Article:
"the new media economy promises both to make some writers rich and to turn others into the content-creation equivalent of Uber drivers" with most of the top writers making "seven-figure sums from more than 10,000 paying subscribers".
Talent making money direct from audience is not limited to journalists on substack: try "adult performers on OnlyFans, musicians on Patreon, B-list celebrities on Cameo. In Hollywood, too, power has migrated toward talent... a major headache for big institutions, from The New York Times to record labels ... many of the writers who took advances ... would have made more money by simply collecting subscription revenue"
While some have left over political issues, “Boycotting Substack because of Jesse Singal would be like boycotting a paper company over a writer who has books printed on their paper". Singal, meanwhile, compares Substack to "the golden age of blogging, writers hated each other but they went back and forth over each other’s ideas. Now, people call the manager”.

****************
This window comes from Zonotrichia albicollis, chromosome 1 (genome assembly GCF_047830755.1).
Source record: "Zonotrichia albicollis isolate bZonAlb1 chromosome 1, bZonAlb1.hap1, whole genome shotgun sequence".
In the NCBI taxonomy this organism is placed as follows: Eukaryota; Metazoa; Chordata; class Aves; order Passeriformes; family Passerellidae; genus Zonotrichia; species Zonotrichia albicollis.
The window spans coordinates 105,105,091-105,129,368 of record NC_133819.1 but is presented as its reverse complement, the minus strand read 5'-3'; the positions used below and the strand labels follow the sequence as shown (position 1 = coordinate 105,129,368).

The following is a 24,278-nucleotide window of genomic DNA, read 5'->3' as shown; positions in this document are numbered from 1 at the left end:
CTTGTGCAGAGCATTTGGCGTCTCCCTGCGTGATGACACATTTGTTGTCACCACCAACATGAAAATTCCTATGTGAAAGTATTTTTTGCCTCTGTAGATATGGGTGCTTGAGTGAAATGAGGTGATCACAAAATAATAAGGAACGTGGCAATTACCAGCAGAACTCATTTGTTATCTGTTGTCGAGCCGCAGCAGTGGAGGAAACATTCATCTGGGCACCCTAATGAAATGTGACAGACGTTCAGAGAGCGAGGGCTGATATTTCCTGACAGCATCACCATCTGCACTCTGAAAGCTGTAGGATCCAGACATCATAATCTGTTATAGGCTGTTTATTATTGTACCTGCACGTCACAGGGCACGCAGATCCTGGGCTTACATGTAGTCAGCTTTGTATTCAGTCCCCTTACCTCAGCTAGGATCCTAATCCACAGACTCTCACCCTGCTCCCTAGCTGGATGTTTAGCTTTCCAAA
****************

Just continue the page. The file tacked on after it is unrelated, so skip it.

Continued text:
Most technically powerful competitor: Ghost - through which successful writers would make a lot more money, particularly as "Substack writers can simply take their email lists and direct connections to their readers with them". Ghost is open-source & decentralised: "half of the sites ... run the software off their own servers".
Other competitors: Revue (bought by Twitter), Facebook's upcoming platform for local journalist and others, Lede, and “sovereign writer” bespoke solutions.
But Substack's innovating - or its writers are: Sullivan's "figuring out how to bundle subscriptions", while eight writers covering tech, media and culture created "a “virtual newsroom” ... on Discord... open to a subscriber to any of their publications".
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